“Yes,” Lorelei said, “and there’s more. Apparently, Rosalyn’s parents were so thrilled with the prospects of having nobility in the family, they gave her permission to marry. Tragically, however, before your grandmother could make it back to America, she received word that your grandfather had died. His boat sank, and it’s assumed that he drowned while fishing on the Mississippi River. Your grandmother ended up marrying someone else, and her new husband, John Addington, insisted that the baby take his name. However, it didn’t stop her parents from telling everyone that your great-great-great grandfather had been a duke. Over time, people just naturally assumed it was on the Addington’s side. No one knew the difference, until your grandmother came across Rosalyn’s diaries tucked away in a safety deposit box a few months ago.”

“So,” Charles said, “I guess I’m more like my great-great-great grandfather than you thought.”

Lorelei nodded, then began to cry.

“I’m sorry we ain’t noble,” Charles said, feeling bad for his mother.

“I’m not crying about that,” she sniffled. “I’m just so sorry for trying to make you into something you were not. I have been such a fool. Can you ever forgive me?”

“Course I can,” Charles said. “As long as you don’t mind that I fish, and drink sweet tea, and like building boats and such.”

“I don’t mind at all,” Lorelei said, wiping her tears. “I’m actually very proud of you. You’ve done quite well for yourself, despite my dreadful parenting.”

“Aww, shucks, Maw. You ain’t all that bad,” Charles said, giving his mother a hug. “Welp, I guess I’d better rustle you up some grub,” Charles said. “I sure hope ya’ll don’t mind, but I’m making crawdads.”

“That sounds delightful,” Lorelei said. “I can’t wait to try one. I bet all the Hicks liked crawdads.”

Charles grinned, “I don’t know about what other folks like and don’t like; I just know what I do,” he said, setting off to the kitchen.

“Well, there we are now, my dear. I told you he’d come ‘round,” William whispered.

“It wasn’t Charles that needed to. It was me, all along,” Lorelei said.

Charles Whitby caught the biggest fish of his life the day his parents went back to England. He was teetering on the bow of a sturdy boat: a boat he’d built himself, reeling like mad and grinning like a fool as he fought with it, trying to keep its muddy, green head above the surface. “Whoo-weee,” he whistled when he finally wrestled it in. “You sure are a big ole sucker!”

When he reached down to take the hook out, the fish spit right in his eye. “Ouch!” Charles yelped, covering his eye. “What in tarnation?”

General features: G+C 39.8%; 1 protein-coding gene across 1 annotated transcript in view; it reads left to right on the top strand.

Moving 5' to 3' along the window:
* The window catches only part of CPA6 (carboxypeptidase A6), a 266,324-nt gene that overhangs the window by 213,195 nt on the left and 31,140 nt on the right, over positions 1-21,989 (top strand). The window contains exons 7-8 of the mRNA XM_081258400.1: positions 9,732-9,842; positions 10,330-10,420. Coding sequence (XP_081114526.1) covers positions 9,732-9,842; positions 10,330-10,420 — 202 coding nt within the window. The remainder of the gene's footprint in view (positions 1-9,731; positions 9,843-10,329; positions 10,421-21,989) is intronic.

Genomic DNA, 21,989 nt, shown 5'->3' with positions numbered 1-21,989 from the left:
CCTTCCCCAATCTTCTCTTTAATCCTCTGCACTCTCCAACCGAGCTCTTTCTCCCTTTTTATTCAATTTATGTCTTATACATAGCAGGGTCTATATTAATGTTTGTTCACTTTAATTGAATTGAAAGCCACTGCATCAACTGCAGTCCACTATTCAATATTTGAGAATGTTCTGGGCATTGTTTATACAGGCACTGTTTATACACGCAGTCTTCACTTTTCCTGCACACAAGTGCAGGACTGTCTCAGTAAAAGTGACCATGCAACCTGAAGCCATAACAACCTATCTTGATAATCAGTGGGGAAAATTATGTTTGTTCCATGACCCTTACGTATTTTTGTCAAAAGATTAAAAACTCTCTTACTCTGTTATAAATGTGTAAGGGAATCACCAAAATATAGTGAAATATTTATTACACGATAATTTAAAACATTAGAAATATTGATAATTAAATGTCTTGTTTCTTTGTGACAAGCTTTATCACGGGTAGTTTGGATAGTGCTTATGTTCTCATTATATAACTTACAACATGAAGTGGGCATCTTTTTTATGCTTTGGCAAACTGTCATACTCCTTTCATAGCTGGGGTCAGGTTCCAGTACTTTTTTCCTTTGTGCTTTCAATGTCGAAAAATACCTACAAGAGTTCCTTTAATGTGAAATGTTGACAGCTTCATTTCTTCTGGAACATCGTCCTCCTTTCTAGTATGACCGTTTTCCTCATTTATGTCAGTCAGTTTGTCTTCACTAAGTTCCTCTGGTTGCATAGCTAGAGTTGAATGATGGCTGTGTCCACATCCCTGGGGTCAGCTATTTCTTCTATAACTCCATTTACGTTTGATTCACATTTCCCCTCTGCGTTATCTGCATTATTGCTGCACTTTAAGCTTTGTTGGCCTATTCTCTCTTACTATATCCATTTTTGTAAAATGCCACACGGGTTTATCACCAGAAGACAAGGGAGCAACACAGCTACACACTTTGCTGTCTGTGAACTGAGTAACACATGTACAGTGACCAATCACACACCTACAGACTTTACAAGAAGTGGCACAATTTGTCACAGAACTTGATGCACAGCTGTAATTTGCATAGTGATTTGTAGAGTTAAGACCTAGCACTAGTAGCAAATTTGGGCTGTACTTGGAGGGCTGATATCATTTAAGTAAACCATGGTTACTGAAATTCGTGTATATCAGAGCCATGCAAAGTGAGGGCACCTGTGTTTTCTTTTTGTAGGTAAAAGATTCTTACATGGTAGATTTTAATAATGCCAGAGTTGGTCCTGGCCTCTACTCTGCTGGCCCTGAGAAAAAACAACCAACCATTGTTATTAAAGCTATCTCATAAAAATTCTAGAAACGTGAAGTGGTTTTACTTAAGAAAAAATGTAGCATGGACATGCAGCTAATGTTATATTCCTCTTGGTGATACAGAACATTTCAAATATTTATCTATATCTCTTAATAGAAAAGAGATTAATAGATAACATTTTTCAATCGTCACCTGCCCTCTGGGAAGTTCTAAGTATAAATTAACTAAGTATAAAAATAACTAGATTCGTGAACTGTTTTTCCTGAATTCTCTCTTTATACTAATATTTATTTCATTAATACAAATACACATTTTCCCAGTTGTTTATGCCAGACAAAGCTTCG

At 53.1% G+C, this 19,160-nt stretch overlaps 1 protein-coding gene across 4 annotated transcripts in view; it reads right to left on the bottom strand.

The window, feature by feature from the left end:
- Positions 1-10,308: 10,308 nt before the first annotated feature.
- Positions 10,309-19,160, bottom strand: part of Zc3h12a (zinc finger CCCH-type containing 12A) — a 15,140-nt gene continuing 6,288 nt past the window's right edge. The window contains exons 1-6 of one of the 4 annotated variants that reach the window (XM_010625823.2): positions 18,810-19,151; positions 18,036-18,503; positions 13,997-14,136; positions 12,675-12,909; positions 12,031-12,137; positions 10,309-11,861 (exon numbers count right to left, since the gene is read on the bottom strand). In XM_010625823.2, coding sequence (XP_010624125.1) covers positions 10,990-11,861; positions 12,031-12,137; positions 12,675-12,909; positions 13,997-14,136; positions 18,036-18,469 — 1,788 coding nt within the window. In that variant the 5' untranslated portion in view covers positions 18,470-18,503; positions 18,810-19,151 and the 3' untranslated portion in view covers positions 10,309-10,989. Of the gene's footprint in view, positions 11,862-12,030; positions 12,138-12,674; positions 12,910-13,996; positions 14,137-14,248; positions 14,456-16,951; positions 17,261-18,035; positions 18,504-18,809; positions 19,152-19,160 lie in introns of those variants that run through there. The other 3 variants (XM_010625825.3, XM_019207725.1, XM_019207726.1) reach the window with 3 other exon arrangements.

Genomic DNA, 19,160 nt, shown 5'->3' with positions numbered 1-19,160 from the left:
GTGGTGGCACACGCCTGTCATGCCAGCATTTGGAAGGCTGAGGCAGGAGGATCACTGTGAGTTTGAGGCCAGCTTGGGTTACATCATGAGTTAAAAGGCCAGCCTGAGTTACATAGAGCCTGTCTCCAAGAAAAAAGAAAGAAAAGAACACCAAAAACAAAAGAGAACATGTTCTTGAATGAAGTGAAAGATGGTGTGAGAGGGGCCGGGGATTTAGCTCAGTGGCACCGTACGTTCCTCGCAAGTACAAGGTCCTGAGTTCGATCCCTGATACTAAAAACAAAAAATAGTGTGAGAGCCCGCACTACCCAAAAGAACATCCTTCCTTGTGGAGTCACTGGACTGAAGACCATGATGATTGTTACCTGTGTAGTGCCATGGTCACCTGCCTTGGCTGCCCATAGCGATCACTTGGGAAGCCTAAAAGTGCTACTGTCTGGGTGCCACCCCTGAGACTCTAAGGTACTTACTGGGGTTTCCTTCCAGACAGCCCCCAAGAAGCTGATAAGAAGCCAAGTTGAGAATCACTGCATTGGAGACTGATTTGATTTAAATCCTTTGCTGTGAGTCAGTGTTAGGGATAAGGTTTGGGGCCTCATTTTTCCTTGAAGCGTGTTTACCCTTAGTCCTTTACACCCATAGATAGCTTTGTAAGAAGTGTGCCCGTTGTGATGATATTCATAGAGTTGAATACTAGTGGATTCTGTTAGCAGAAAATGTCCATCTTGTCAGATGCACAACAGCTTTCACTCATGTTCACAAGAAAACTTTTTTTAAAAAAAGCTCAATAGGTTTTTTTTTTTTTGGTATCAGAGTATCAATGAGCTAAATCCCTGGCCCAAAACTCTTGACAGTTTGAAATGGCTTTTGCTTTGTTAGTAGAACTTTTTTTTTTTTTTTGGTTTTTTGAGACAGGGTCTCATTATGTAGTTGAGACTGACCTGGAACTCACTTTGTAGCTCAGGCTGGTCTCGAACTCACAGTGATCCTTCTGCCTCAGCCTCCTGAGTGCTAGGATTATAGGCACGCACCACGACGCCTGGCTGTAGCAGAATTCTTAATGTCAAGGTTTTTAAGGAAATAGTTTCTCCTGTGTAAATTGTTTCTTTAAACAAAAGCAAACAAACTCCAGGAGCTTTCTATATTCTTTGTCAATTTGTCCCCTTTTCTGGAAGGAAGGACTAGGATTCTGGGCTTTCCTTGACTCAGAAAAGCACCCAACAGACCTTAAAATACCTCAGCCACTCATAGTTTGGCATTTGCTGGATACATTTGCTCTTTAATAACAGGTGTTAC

When he removed his hand, something fell out and clanked against the bottom of the boat. Charles bent to pick it up. “Huh,” he said, looking it over. “Looks like a tooth. A gold one.”

He pondered on that a moment. “Welp, I might as well make some use of it,” he decided. He rinsed it off and stuck it where his own tooth used to be. It fit perfectly.

“Hi there,” someone called out. “Can you help me?”

Charles looked up. The prettiest girl he’d ever seen was standing on an island in the middle of the river.

“My boat sank,” she said. “I seem to be stranded. I’d ‘a swum for shore, but this here river’s full of Cottonmouth snakes.”

“Sure, I can help ya,” Charles said. “Hold on.” He paddled over and helped her into his boat.

“Thank you,” she said, wringing out her hair, “I was s’glad you came along. I didn’t expect anyone to be out here today, especially someone so handsome,” she blushed.

“Aww, shucks,” Charles grinned; his gold tooth glinted in the sunlight.

“I’m real glad you were, though. Thanks again. I’m Maddy, by the way,” she said, holding out her hand, “and you’re my knight in shining armor,” she declared with a grateful smile. “From now on, I’ll call you…” she paused, “what’s your name?”

“Charles,” Charles said.

She laughed, “I shall call you Sir Charles, Knight of the Mississippi.”

Charles frowned, “If it’s just the same to you, I’d just prefer just plain Charles.”


Kristy Gherlone was born and raised in northern Maine. She attended the University of Maine, worked for Baxter State Park, and as an Early Interventionist for children with autism. She is the self-published author of three novels and some of her shorter works have been published by Bedlam Publishing’s Loud Zoo, Short Fiction Break, Defenestration Mag, Every Writer’s Resource, The Mystery Tribune and more. Currently she resides in New Hampshire with her husband and duck.


  1. Hey now! That’s a cool story! I like it a lot and the gentle message it shares. When people make things all complicated they lose something of themselves and miss out on all the good times they could’ve had. Very important!Glad Maw came around to Charles, mine never did.